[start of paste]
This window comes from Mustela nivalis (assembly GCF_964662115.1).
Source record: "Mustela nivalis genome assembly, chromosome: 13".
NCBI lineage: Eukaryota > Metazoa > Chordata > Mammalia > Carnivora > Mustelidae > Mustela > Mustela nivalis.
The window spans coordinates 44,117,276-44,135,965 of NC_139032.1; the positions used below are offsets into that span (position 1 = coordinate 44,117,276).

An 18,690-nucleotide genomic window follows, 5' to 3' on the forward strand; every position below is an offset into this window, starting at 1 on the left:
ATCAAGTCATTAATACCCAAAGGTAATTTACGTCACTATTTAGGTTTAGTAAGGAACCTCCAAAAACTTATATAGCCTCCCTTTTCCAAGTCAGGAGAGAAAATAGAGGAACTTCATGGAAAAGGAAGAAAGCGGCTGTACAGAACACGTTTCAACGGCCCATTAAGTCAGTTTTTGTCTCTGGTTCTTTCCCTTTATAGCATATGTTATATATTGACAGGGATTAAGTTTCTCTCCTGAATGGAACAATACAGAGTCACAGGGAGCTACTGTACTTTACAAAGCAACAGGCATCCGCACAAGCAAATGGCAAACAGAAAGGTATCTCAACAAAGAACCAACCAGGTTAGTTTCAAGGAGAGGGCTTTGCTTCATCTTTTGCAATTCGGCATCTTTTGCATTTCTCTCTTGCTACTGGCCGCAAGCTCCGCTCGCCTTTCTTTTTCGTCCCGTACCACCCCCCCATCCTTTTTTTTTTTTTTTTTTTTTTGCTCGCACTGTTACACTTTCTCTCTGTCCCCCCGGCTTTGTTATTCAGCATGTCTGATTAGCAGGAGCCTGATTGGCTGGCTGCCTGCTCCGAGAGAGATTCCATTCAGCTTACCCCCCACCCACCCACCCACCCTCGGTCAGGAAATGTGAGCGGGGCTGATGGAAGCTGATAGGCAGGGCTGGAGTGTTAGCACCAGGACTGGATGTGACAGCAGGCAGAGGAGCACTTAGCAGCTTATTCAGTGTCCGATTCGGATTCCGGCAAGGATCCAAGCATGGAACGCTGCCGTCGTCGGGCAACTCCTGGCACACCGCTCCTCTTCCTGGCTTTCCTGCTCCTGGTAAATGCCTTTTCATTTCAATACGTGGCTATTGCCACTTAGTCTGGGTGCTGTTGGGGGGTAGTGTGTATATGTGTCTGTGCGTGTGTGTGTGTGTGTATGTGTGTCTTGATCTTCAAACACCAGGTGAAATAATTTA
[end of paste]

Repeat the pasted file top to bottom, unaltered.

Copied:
This window comes from Mustela nivalis (assembly GCF_964662115.1).
Source record: "Mustela nivalis genome assembly, chromosome: 13".
NCBI lineage: Eukaryota > Metazoa > Chordata > Mammalia > Carnivora > Mustelidae > Mustela > Mustela nivalis.
The window spans coordinates 44,117,276-44,135,965 of NC_139032.1; the positions used below are offsets into that span (position 1 = coordinate 44,117,276).

An 18,690-nucleotide genomic window follows, 5' to 3' on the forward strand; every position below is an offset into this window, starting at 1 on the left:
ATCAAGTCATTAATACCCAAAGGTAATTTACGTCACTATTTAGGTTTAGTAAGGAACCTCCAAAAACTTATATAGCCTCCCTTTTCCAAGTCAGGAGAGAAAATAGAGGAACTTCATGGAAAAGGAAGAAAGCGGCTGTACAGAACACGTTTCAACGGCCCATTAAGTCAGTTTTTGTCTCTGGTTCTTTCCCTTTATAGCATATGTTATATATTGACAGGGATTAAGTTTCTCTCCTGAATGGAACAATACAGAGTCACAGGGAGCTACTGTACTTTACAAAGCAACAGGCATCCGCACAAGCAAATGGCAAACAGAAAGGTATCTCAACAAAGAACCAACCAGGTTAGTTTCAAGGAGAGGGCTTTGCTTCATCTTTTGCAATTCGGCATCTTTTGCATTTCTCTCTTGCTACTGGCCGCAAGCTCCGCTCGCCTTTCTTTTTCGTCCCGTACCACCCCCCCATCCTTTTTTTTTTTTTTTTTTTTTTGCTCGCACTGTTACACTTTCTCTCTGTCCCCCCGGCTTTGTTATTCAGCATGTCTGATTAGCAGGAGCCTGATTGGCTGGCTGCCTGCTCCGAGAGAGATTCCATTCAGCTTACCCCCCACCCACCCACCCACCCTCGGTCAGGAAATGTGAGCGGGGCTGATGGAAGCTGATAGGCAGGGCTGGAGTGTTAGCACCAGGACTGGATGTGACAGCAGGCAGAGGAGCACTTAGCAGCTTATTCAGTGTCCGATTCGGATTCCGGCAAGGATCCAAGCATGGAACGCTGCCGTCGTCGGGCAACTCCTGGCACACCGCTCCTCTTCCTGGCTTTCCTGCTCCTGGTAAATGCCTTTTCATTTCAATACGTGGCTATTGCCACTTAGTCTGGGTGCTGTTGGGGGGTAGTGTGTATATGTGTCTGTGCGTGTGTGTGTGTGTGTATGTGTGTCTTGATCTTCAAACACCAGGTGAAATAATTTA